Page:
On the Edge of Something
God has gone silent. This isn't the first time, but it is unique. Usually, the reason I can't hear God is because I've stopped listening. But this time, it's different. I've been before Him, asking to be shown if there's anything I've done or failed to do that's pushing me away from Him. I've repented, reformed, confessed...and still, silence.
God and I used to talk to each other. A lot. I would ask a question, and He would give an answer, just like that. After a relationship of this sort, the past few weeks of almost-total silence have been unnerving, terrifying, lonely.
Observe the fact that I said almost-total silence. I've gotten a few tidbits here and there. I started reading through Job, and have noticed that there is no record of God talking to Job until pretty far into the book. Presumably, Job suffered devastation, loss, disease, and the remonstrances of his so-called friends without any word of encouragement from the Lord. That makes my little bout of silence sound pretty trifling, doesn't it?
I've also come face-to-face with the hard but strangely freeing realization that God is incomprehensibly big, completely perfect, and that He. owes. me. nothing. I've always said things like that, but now the real truth of it is starting to percolate down from my head to my heart. Somehow, I'd always managed to hold on to the fallacy that I could control God. I never took time to follow my line of thought all the way through or I would have seen how silly it was long ago, but it ran something like this: I want, no, crave, a relationship with God. I don't care so much about all that blessing stuff, it's pretty much icing on the cake. I just want a real, talking, alive relationship, and I'll do whatever it takes to have it. I'll obey, I'll allow God to humble me, I'll follow Him to the ends of the earth - anything that will obligate Him to give me that relationship.
Yes, somewhere in the midst of my passionate search for a relationship, I steered off the course. I got the idea that I could force God into 'owing me one'. What I have to realize now is that God is so big, and so perfect, and so beyond human understanding or concepts of fairness that my only response to Him can be worship. John Milton put it well when he said, 'When we speak of knowing God, it must be understood with reference to man's limited powers of comprehension. God, as He really is, is far beyond man's imagination, let alone his understanding. God has revealed only so much of Himself as our minds can conceive and the weakness of our nature can bear.'
Putting God under an obligation judged by my rules of fairness doesn't work. It seems to have resulted in frustration from me (you should have heard some of my prayers after this quiet spell set in and before the eye-opening process began), and a lot of silence from God. God has the perfect right to do whatever He wants to me, and my only appropriate responses are worship, trust, and obedience. I am not trying to say that I view God as some sort of fickle, detached dictator. He is the ultimate of everything good, and, even more strange and wonderful, He has chosen to relate Himself to my weak humanity with promises, love, and sacrifice. But I can't forget that the promises were self-imposed. I may bank on them, but I can't manipulate God into giving them.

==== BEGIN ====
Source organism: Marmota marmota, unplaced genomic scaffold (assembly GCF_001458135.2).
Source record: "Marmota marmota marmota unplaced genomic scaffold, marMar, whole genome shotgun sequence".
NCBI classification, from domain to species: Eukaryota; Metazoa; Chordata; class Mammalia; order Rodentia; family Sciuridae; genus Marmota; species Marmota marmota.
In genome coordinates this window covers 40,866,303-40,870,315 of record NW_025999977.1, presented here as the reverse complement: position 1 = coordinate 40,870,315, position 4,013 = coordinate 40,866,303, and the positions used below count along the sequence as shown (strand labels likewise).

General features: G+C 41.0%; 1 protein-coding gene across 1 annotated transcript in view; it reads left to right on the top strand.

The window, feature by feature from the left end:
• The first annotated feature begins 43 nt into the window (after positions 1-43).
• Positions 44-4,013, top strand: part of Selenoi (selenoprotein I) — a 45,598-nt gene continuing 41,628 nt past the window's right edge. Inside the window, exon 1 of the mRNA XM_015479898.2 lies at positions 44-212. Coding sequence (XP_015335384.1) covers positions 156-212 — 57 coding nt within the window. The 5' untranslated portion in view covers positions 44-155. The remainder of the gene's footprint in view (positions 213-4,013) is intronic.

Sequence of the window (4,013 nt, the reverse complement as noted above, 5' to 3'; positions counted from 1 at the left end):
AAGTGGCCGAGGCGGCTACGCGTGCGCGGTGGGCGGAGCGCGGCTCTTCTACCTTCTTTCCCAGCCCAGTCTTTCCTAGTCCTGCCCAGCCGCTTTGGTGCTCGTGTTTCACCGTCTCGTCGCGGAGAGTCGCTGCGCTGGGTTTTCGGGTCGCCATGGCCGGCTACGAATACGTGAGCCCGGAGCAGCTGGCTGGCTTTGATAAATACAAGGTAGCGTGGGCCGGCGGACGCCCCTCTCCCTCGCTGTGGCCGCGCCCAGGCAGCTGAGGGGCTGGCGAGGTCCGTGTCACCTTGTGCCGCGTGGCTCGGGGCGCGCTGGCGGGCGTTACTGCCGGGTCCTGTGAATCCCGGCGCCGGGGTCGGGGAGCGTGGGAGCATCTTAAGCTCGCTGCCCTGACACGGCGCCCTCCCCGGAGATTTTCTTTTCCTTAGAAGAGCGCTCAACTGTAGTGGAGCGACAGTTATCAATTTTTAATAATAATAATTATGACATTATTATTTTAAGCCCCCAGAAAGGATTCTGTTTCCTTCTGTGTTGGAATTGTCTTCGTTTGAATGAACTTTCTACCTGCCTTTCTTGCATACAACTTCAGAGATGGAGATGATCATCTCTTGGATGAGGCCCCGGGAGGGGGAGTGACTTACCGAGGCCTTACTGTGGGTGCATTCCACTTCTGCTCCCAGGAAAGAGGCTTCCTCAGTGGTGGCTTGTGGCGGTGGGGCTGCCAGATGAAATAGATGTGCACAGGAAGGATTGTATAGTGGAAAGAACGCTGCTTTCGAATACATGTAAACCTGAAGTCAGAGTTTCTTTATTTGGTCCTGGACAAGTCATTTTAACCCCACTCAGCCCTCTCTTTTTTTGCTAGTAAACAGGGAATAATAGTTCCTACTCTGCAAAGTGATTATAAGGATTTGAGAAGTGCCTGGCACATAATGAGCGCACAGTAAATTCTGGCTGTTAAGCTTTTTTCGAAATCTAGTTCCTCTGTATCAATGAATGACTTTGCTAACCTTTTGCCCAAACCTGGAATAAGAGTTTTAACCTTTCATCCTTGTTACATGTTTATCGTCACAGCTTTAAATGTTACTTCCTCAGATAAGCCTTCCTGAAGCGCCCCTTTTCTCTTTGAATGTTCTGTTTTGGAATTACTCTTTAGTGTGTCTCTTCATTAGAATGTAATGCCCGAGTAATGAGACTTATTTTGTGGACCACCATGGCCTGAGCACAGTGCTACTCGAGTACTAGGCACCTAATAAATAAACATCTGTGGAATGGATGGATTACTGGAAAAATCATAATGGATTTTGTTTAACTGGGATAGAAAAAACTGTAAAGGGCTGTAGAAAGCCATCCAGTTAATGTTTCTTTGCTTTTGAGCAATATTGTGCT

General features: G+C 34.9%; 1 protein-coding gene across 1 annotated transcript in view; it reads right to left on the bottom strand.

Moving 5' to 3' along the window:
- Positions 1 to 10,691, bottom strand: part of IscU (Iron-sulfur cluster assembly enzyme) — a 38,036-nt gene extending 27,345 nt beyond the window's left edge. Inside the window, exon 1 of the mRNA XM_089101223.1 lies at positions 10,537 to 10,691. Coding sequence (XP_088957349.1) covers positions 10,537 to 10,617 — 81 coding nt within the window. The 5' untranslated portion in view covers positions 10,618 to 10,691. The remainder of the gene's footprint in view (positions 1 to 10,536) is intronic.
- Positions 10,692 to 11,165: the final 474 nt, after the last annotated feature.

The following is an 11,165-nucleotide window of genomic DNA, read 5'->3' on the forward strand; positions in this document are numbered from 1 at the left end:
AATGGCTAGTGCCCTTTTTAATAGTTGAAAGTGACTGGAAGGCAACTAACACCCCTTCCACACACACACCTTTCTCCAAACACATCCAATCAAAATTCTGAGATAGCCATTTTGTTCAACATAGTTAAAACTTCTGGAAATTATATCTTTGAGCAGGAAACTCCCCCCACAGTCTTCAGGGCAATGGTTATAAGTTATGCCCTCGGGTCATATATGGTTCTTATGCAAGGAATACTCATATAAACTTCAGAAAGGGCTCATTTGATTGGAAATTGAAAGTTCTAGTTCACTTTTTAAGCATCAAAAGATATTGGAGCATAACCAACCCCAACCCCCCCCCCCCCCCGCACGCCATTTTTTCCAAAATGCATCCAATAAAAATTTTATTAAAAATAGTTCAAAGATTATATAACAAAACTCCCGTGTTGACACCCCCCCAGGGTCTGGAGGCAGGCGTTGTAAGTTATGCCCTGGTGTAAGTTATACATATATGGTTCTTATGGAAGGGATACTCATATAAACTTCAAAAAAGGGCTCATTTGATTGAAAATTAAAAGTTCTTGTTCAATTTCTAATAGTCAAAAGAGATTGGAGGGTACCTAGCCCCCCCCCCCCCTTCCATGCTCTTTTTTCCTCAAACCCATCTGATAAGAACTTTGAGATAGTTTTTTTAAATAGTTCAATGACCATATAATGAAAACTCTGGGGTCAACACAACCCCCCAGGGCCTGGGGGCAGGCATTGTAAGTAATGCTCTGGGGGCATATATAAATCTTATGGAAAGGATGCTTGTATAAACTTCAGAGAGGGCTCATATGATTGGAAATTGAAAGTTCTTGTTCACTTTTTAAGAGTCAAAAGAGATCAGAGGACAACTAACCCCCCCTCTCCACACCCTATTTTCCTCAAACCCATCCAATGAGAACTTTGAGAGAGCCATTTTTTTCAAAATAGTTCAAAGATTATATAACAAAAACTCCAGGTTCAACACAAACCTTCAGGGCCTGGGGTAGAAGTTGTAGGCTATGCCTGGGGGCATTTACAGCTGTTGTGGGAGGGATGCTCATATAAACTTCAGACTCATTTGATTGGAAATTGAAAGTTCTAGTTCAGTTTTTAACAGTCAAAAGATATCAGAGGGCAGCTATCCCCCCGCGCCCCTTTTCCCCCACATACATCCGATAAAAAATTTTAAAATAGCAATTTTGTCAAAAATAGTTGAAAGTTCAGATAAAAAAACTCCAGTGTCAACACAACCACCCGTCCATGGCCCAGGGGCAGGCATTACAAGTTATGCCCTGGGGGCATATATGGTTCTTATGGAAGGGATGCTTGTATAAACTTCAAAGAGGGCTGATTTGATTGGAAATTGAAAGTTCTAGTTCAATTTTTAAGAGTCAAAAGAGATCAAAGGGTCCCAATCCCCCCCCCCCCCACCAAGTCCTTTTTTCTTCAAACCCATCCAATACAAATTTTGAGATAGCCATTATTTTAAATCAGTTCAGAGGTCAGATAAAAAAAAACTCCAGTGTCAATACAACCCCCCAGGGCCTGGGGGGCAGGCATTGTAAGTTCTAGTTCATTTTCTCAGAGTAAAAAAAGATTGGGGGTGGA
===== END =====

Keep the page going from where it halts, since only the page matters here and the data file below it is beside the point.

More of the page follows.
This has also been an excellent opportunity for me to review my relationship with God. How much do I really love Him? Am I truly seeking Him? The answers are, respectively, 'a lot' and 'yes'. Of course, I'm still far from perfect in those areas, but I can honestly say with David, 'I have asked one thing from the Lord; it is what I desire: to dwell in the house of the Lord all the days of my life, gazing on the beauty of the Lord and seeking Him in His temple.' (Psalm 27: 4) If anything, this time of silence has only sharpened my desire for Him. I have whittled down my wants and petitions to reveal the one passion that is at the root of them all: I want to be with God. Wherever He is, that is where I want to be. 'I have asked one thing from the Lord; it is what I desire...'
So, as you can see, this time of silence is good for me. Perhaps these lessons were ones I had to learn the hard way. God definitely seems to have put the sanctification process on fast-forward for a while, and somehow I get the feeling that I'm on the edge of something. Something big. I feel a suppressed excitement, an urge to run forward and leap over the edge into...what?
This silent waiting may be one of the very hardest things I've ever had to face. Doubts come whispering in my ears - 'You're not really in God's will.' 'You're so far away from Him that you can't even hear His voice anymore.' I am beginning to realize why the end of Psalm 27 (verse 14) reads, 'Wait for the Lord; be strong and courageous. Wait for the Lord.' And why the armor of God passage reads '...Take up the full armor of God, so that you may be able to resist in the evil day, and having prepared everything, to take your stand. Stand, therefore, with truth like a belt around your waist...' etc. (Eph. 6: 13b - 14a) That's a lot of emphasis on standing...not walking, not running, not sitting down, but standing, waiting for the orders to come down from the top.
I still have a lot to learn.